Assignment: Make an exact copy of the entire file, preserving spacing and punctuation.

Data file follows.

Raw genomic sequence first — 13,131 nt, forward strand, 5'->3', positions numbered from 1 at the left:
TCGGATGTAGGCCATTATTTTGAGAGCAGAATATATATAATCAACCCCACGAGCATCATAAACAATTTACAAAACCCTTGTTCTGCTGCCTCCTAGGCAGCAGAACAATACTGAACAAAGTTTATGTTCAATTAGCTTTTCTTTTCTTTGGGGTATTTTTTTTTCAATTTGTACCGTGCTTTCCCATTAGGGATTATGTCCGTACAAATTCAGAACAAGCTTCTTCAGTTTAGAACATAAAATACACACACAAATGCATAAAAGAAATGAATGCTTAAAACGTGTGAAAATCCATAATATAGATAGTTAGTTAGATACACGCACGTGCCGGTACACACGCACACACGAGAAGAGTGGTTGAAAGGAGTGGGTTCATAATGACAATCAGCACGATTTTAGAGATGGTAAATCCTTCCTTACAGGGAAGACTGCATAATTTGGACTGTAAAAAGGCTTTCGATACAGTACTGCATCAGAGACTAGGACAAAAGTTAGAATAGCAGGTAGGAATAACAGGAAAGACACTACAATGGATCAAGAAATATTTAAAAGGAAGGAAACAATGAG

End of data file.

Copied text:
Raw genomic sequence first — 13,131 nt, forward strand, 5'->3', positions numbered from 1 at the left:
TCGGATGTAGGCCATTATTTTGAGAGCAGAATATATATAATCAACCCCACGAGCATCATAAACAATTTACAAAACCCTTGTTCTGCTGCCTCCTAGGCAGCAGAACAATACTGAACAAAGTTTATGTTCAATTAGCTTTTCTTTTCTTTGGGGTATTTTTTTTTCAATTTGTACCGTGCTTTCCCATTAGGGATTATGTCCGTACAAATTCAGAACAAGCTTCTTCAGTTTAGAACATAAAATACACACACAAATGCATAAAAGAAATGAATGCTTAAAACGTGTGAAAATCCATAATATAGATAGTTAGTTAGATACACGCACGTGCCGGTACACACGCACACACGAGAAGAGTGGTTGAAAGGAGTGGGTTCATAATGACAATCAGCACGATTTTAGAGATGGTAAATCCTTCCTTACAGGGAAGACTGCATAATTTGGACTGTAAAAAGGCTTTCGATACAGTACTGCATCAGAGACTAGGACAAAAGTTAGAATAGCAGGTAGGAATAACAGGAAAGACACTACAATGGATCAAGAAATATTTAAAAGGAAGGAAACAATGAG